[guest post by Dana]
Things are looking pretty bad in Austin right now:
The number of staffed intensive care unit beds has sunk to single digits this week as the Austin area weathers the latest surge in COVID-19 cases.
As of Monday, Region O — which is made up of 2.3 million people in 11 counties: Travis, Williamson, Hays, Bastrop, Blanco, Burnet, Caldwell, Fayette, Lee, Llano and San Saba — had only six staffed ICU beds, according to the Texas Department of State Health Services.
Throughout the 11-county region, 647 patients are hospitalized for the coronavirus, out of more than 3,700 inpatients regionwide. The region has only enough staffing to care for a little more than 4,200 patients
“The problem with that is that outside COVID-19, the risk has increased for those in car crashes, having heart attacks or other health issues” that require that kind of care, said Matt Lara, a spokesperson for Austin Public Health. “We are asking people get vaccinated, wear a mask and stay home, if possible. We need to take precautions to help the hospitals.”
The surge in cases is being driven by the highly contagious delta variant of the coronavirus, which is spreading among the very young and the unvaccinated.
On Monday afternoon, Austin-area public health officials reported 445 new coronavirus cases and 74 new hospital admissions for COVID-19 in Travis County.
Of the 557 people currently in the hospital for COVID-19, 191 were in ICUs and 116 were on ventilators.
Meanwhile, Gov. Abbott of Texas is asking the public to put off elective surgery:
Gov. Greg Abbott appealed for out-of-state help to fight the third wave of COVID-19 in Texas while two more of the state’s largest school districts announced mask mandates in defiance of the governor.
Abbott’s request Monday came as a county-owned hospital in Houston raised tents to accommodate their COVID-19 overflow. Private hospitals in the county already were requiring their staff to be vaccinated against the coronavirus…
The Republican governor has directed the Texas Department of State Health Services to use staffing agencies to find additional medical staff from beyond the state’s borders as the delta wave began to overwhelm its present staffing resources. He also has sent a letter to the Texas Hospital Association to request that hospitals postpone all elective medical procedures voluntarily.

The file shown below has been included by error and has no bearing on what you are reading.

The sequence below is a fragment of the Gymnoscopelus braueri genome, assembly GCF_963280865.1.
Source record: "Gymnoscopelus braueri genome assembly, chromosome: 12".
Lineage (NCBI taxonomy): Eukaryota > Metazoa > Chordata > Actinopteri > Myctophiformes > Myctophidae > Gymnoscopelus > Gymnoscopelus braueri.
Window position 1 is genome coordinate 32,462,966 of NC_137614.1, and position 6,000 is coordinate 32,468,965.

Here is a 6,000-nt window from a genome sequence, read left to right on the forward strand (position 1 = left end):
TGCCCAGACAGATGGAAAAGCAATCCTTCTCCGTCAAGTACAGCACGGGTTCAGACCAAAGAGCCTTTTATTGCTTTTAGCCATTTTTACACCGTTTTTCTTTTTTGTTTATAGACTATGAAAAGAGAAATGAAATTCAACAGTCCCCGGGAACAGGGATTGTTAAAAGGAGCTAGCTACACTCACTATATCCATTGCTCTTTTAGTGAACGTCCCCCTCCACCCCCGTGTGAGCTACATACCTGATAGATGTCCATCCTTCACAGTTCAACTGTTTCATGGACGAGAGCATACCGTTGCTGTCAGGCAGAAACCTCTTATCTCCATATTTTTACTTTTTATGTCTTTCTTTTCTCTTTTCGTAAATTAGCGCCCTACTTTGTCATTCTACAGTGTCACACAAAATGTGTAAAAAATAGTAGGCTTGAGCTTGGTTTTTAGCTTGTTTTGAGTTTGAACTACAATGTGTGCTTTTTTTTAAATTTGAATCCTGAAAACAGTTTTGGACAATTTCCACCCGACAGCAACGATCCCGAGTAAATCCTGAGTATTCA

Hospital officials in Houston said last week that area hospitals with beds had insufficient numbers of nurses to serve them.
Abbott also directed the state health department and the Texas Division of Emergency Management to open additional COVID-19 antibody infusion centers to treat patients not needing hospital care and expand COVID-19 vaccine availability to the state’s underserved communities…
The governor is taking action short of lifting his emergency order banning county and local government entities from requiring the wearing of masks and social distancing to lower the COVID-19 risk. Abbott has said repeatedly that Texans have the information and intelligence to make their own decisions on what steps to take to protect their health and the health of those around them.
Do they? Do they really? Because it sure doesn’t seem like it.
In March 2020, when there were concerns that health systems could be overwhelmed by Covid-19 patients, it was recommended that elective surgeries be put on hold:
Containing the spread of COVID-19 and conserving resources—most notably personal protective equipment and ventilators—were key factors in the recommendation to postpone elective surgeries.
Because of those factors, the AMA offered praise for the recommendation after it was released.
The CMS guidance “on adult elective surgery is a vital step is allocating resources during the pandemic,” said AMA president Patrice A. Harris, MD, MA. “As hospitals and physician practices plan for anticipated surges of patients needing care for COVID-19 infections, health professionals must use their expertise to develop allocation policies that are fair and safeguard the welfare of patients. The CMS guidance offers needed flexibility to physicians by allowing them to consider the imperative of resource conservation, especially personal protective equipment.”
That was 17 months ago, and yet here we are. Again.
It’s a bit mind-boggling that more than a year and a half later, similar steps are necessary. Looking at the situation in Texas, one wouldn’t necessarily think that this is a country where there is sufficient availability of the Covid-19 vaccine, and the means with which to administer it to the public. And yet here we are. Still.
I’ll just drop this here. Note that Sen. Cruz is not imploring Texans to get vaccinated already but is instead ranting about how he is against mandates of any kind. (Or as Allahpundit put it, here is Cruz “campaigning for 2024”):
Yet one more politician crassly politicizing Covid-19 for his own political gain while his own state is experiencing a devastating surge in Covid hospitalizations.
Get the vaccine.